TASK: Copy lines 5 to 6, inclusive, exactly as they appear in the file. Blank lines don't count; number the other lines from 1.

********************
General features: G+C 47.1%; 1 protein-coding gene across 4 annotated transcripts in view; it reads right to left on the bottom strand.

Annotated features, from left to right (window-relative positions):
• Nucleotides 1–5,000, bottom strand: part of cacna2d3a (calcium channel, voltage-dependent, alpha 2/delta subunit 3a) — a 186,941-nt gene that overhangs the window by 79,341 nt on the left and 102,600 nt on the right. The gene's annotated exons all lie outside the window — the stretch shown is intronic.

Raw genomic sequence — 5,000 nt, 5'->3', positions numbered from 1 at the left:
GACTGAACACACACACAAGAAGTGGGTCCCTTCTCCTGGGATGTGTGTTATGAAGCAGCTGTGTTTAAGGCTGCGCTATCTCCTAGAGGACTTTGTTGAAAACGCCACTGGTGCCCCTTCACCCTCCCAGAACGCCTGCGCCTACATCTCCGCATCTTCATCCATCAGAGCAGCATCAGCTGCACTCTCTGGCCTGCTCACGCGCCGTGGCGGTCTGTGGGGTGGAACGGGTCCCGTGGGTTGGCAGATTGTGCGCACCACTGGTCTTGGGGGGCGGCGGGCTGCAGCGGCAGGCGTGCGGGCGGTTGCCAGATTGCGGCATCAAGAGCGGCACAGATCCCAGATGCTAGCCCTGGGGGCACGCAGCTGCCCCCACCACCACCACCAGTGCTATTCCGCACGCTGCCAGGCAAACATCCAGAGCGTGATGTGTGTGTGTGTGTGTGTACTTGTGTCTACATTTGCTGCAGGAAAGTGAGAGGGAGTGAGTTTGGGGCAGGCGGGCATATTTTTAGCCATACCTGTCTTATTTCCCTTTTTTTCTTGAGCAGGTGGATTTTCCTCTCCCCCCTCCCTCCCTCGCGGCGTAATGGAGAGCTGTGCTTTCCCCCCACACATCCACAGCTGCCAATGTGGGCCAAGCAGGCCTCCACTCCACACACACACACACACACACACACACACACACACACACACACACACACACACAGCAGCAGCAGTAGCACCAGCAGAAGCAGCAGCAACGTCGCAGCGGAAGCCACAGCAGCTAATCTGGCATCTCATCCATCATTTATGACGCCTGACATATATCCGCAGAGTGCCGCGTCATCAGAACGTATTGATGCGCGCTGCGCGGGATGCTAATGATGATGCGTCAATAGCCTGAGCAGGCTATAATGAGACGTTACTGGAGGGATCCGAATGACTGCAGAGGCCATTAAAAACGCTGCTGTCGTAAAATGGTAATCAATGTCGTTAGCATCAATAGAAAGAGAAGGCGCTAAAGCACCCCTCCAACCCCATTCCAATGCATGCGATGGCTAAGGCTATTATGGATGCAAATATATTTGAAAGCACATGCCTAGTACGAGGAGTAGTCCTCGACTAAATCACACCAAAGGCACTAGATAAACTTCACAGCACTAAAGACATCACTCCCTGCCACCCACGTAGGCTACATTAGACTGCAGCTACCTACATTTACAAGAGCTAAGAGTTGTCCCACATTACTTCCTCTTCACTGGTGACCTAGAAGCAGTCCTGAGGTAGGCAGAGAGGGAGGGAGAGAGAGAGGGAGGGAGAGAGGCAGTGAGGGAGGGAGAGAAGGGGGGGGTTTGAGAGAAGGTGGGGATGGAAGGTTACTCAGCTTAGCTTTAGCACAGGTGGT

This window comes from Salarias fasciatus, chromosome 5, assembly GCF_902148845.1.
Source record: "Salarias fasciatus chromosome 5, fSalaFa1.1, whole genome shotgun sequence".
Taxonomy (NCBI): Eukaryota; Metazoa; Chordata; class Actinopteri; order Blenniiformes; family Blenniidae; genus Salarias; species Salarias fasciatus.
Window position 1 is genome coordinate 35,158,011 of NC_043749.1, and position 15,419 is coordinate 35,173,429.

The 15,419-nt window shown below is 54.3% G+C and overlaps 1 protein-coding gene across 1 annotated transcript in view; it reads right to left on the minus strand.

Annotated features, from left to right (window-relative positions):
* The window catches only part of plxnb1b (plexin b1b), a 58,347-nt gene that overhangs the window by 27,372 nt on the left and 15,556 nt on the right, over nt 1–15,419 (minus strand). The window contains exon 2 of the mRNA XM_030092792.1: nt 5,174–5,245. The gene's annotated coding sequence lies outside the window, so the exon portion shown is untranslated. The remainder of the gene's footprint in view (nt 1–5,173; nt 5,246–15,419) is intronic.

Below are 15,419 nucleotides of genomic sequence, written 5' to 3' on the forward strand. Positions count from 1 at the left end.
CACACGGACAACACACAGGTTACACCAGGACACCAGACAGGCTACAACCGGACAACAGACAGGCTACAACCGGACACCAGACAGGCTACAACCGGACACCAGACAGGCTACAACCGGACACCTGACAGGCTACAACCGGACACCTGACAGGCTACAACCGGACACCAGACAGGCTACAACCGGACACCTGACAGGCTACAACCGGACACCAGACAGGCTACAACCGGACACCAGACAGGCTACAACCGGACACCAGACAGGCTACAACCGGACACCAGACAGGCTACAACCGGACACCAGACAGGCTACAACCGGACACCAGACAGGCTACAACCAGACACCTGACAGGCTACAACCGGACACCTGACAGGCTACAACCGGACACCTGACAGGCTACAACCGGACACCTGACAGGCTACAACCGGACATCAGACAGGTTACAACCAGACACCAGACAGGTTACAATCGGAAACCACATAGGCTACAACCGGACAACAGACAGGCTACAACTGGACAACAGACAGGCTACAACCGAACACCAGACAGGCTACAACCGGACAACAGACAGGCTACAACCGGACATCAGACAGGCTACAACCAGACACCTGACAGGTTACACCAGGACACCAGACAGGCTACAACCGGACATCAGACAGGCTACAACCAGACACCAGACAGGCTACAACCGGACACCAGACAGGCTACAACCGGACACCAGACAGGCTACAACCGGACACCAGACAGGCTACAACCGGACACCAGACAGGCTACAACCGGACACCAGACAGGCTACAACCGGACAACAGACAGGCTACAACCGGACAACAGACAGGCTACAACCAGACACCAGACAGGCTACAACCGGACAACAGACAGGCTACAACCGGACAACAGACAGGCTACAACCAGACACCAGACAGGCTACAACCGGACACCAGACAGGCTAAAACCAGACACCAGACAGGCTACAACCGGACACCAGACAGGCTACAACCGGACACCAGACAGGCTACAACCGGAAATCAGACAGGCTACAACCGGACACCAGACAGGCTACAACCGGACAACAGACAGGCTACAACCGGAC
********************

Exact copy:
GACTGAACACACACACAAGAAGTGGGTCCCTTCTCCTGGGATGTGTGTTATGAAGCAGCTGTGTTTAAGGCTGCGCTATCTCCTAGAGGACTTTGTTGAAAACGCCACTGGTGCCCCTTCACCCTCCCAGAACGCCTGCGCCTACATCTCCGCATCTTCATCCATCAGAGCAGCATCAGCTGCACTCTCTGGCCTGCTCACGCGCCGTGGCGGTCTGTGGGGTGGAACGGGTCCCGTGGGTTGGCAGATTGTGCGCACCACTGGTCTTGGGGGGCGGCGGGCTGCAGCGGCAGGCGTGCGGGCGGTTGCCAGATTGCGGCATCAAGAGCGGCACAGATCCCAGATGCTAGCCCTGGGGGCACGCAGCTGCCCCCACCACCACCACCAGTGCTATTCCGCACGCTGCCAGGCAAACATCCAGAGCGTGATGTGTGTGTGTGTGTGTGTACTTGTGTCTACATTTGCTGCAGGAAAGTGAGAGGGAGTGAGTTTGGGGCAGGCGGGCATATTTTTAGCCATACCTGTCTTATTTCCCTTTTTTTCTTGAGCAGGTGGATTTTCCTCTCCCCCCTCCCTCCCTCGCGGCGTAATGGAGAGCTGTGCTTTCCCCCCACACATCCACAGCTGCCAATGTGGGCCAAGCAGGCCTCCACTCCACACACACACACACACACACACACACACACACACACACACACACACACACACAGCAGCAGCAGTAGCACCAGCAGAAGCAGCAGCAACGTCGCAGCGGAAGCCACAGCAGCTAATCTGGCATCTCATCCATCATTTATGACGCCTGACATATATCCGCAGAGTGCCGCGTCATCAGAACGTATTGATGCGCGCTGCGCGGGATGCTAATGATGATGCGTCAATAGCCTGAGCAGGCTATAATGAGACGTTACTGGAGGGATCCGAATGACTGCAGAGGCCATTAAAAACGCTGCTGTCGTAAAATGGTAATCAATGTCGTTAGCATCAATAGAAAGAGAAGGCGCTAAAGCACCCCTCCAACCCCATTCCAATGCATGCGATGGCTAAGGCTATTATGGATGCAAATATATTTGAAAGCACATGCCTAGTACGAGGAGTAGTCCTCGACTAAATCACACCAAAGGCACTAGATAAACTTCACAGCACTAAAGACATCACTCCCTGCCACCCACGTAGGCTACATTAGACTGCAGCTACCTACATTTACAAGAGCTAAGAGTTGTCCCACATTACTTCCTCTTCACTGGTGACCTAGAAGCAGTCCTGAGGTAGGCAGAGAGGGAGGGAGAGAGAGAGGGAGGGAGAGAGGCAGTGAGGGAGGGAGAGAAGGGGGGGGTTTGAGAGAAGGTGGGGATGGAAGGTTACTCAGCTTAGCTTTAGCACAGGTGGT

This window comes from Salarias fasciatus, chromosome 5, assembly GCF_902148845.1.